Return of the Scot (Scots of Honor #1) - Eliza Knight


August 1816

Scottish Highlands

Despite exhaustion racking his body in aching shudders, Lorne Gordon, Duke of Sutherland and Chief of the Sutherlands, forced his spine to straighten as he sat in the saddle. A bone-deep weariness left him in desperate need of a respite he was certain not to receive. But he could not miss a single familiar tree or boulder as his mind sifted through years of growth to uncover what he’d once known.

Dawn had come and gone over three thousand times since Lorne had stepped foot in his own country. Nearly a third of those days, he’d wondered if he’d ever see home again. While the road from London had been long, the journey from France felt like a lifetime.

Thick layers of dust coated his skin and clothes. No doubt anyone that saw him would mistake him for a lowly beggar, rather than the powerful man he’d once been.

To say the last two years had been a living hell would be an understatement. Every day had been torment, and if Lorne never had to think of those harrowing moments again, he’d be a happy man. Unfortunately, every time he shut his eyes, night terrors consumed him, disallowing him the freedom to forget.

And neither would the War Office, who sought to press charges against someone, anyone, for Lorne’s unlawful imprisonment abroad after the Peninsular War. The War Office had kept him for days, questioning him until he was hoarse, more concerned with their enemies than with his welfare, which he understood. This was the way of things with war, but he’d wanted to get the hell out of there.

Lorne crested another hill, drawing in a deep lungful of crisp Highland air and letting it out in a long whoosh, driving some of his angst away with it. Beneath him, his mount shuddered, as tired as him. They’d ridden hard the last few days once they’d reached the Highlands.

His journey home had been a little longer because of his refusal to trade out his mount, but he couldn’t imagine parting with the animal. The horse had been given to him by the War Office a scant week ago, but…it had been so long since he’d had any sort of connection with anyone—human or beast alike—that he couldn’t let the animal go. The steed was the first personal possession he’d had in nigh unto two years.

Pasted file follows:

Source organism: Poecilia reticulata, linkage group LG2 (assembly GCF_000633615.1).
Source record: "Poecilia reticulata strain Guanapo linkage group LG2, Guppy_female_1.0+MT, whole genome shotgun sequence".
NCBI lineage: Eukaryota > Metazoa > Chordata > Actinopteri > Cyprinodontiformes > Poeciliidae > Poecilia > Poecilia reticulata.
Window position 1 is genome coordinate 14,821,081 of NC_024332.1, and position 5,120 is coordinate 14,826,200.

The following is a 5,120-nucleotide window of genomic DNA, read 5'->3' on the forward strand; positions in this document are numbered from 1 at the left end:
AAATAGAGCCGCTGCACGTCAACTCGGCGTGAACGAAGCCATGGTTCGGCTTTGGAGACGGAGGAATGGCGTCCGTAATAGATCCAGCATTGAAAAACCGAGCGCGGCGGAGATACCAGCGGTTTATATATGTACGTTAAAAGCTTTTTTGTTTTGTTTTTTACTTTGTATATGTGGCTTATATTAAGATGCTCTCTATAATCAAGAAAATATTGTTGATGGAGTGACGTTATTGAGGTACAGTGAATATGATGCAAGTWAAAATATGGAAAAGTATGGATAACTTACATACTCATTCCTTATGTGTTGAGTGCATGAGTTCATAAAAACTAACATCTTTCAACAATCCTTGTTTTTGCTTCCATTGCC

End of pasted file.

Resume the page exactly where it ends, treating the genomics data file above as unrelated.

If they weren’t so close to home, if he weren’t so desperate for familiar walls and people, he would have set up camp and resumed again in the morning. But the turrets of his magnificent Dunrobin Castle came into view, beckoning him to make the last couple of miles home.



Lorne dismounted, coming to his knees upon the grass he’d tramped as a child. He pressed his palms flat to the ground. Softer, warmer than he remembered. The sweet scents of heather and grass. He touched the soft strands of the meadow, threading his fingers through it, and bent to kiss the earth with grasses tickling his lips, breathing in the clean scent of the Highlands. As his eyes closed against the sting, emotions welled in his chest.

No gunpowder residue or the stench of blood. No dank, stale air. No death. This was his place. His heaven.

He could have stretched out flat, sunk into this earth and thanked every deity known to man for being here again. For he’d not thought it possible. Not when he was chained to a wall…or strapped to a chair while they…Lorne shuddered. For as long as he lived, France would be synonymous with the devil.

He cleared his throat and pushed back onto his aching feet. The boots he wore were much too tight. Lorne was not a small man, and none of the extra boots at the War Office had come close to his size.

As much as he wanted to continue to enjoy this moment, it was time to finish his journey. Time to close the gap of time that had passed since he’d left nearly eight years before.

Giving his horse a break from carrying his weight, Lorne walked the rest of the way, until he came to the gate at the head of the long road leading toward the castle. He touched the cool wrought iron metal with his gilded crest in the middle, still disbelieving that he’d made it. The castle turrets rose high in the sky, and even from here, he could make out the fleur-de-lis and carved knights in the stone.

“Lo, there!” the gatekeeper called.

Lorne jerked his gaze up, forcing